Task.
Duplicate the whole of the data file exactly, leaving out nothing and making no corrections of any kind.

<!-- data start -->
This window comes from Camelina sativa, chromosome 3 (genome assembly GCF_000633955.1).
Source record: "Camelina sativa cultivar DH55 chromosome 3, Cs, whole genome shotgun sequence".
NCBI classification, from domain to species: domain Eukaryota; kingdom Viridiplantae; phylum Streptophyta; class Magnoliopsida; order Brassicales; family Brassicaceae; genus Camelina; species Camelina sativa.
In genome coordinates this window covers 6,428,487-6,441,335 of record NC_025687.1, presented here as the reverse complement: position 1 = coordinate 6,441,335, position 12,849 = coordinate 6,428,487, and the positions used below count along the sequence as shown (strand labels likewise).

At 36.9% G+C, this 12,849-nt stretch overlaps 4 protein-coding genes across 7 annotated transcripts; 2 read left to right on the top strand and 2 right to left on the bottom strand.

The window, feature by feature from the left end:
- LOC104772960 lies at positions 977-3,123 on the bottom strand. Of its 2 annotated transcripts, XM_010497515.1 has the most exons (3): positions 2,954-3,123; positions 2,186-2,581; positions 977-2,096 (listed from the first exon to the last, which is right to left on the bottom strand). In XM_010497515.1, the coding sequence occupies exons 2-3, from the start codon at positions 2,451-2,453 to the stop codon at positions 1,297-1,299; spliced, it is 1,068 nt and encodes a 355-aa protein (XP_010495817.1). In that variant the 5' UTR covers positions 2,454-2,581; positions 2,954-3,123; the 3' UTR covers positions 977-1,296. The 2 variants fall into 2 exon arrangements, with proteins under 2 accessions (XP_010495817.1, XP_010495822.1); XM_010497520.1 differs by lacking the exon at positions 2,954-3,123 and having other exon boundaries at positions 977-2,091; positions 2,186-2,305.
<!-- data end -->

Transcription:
This window comes from Camelina sativa, chromosome 3 (genome assembly GCF_000633955.1).
Source record: "Camelina sativa cultivar DH55 chromosome 3, Cs, whole genome shotgun sequence".
NCBI classification, from domain to species: domain Eukaryota; kingdom Viridiplantae; phylum Streptophyta; class Magnoliopsida; order Brassicales; family Brassicaceae; genus Camelina; species Camelina sativa.
In genome coordinates this window covers 6,428,487-6,441,335 of record NC_025687.1, presented here as the reverse complement: position 1 = coordinate 6,441,335, position 12,849 = coordinate 6,428,487, and the positions used below count along the sequence as shown (strand labels likewise).

At 36.9% G+C, this 12,849-nt stretch overlaps 4 protein-coding genes across 7 annotated transcripts; 2 read left to right on the top strand and 2 right to left on the bottom strand.

The window, feature by feature from the left end:
- LOC104772960 lies at positions 977-3,123 on the bottom strand. Of its 2 annotated transcripts, XM_010497515.1 has the most exons (3): positions 2,954-3,123; positions 2,186-2,581; positions 977-2,096 (listed from the first exon to the last, which is right to left on the bottom strand). In XM_010497515.1, the coding sequence occupies exons 2-3, from the start codon at positions 2,451-2,453 to the stop codon at positions 1,297-1,299; spliced, it is 1,068 nt and encodes a 355-aa protein (XP_010495817.1). In that variant the 5' UTR covers positions 2,454-2,581; positions 2,954-3,123; the 3' UTR covers positions 977-1,296. The 2 variants fall into 2 exon arrangements, with proteins under 2 accessions (XP_010495817.1, XP_010495822.1); XM_010497520.1 differs by lacking the exon at positions 2,954-3,123 and having other exon boundaries at positions 977-2,091; positions 2,186-2,305.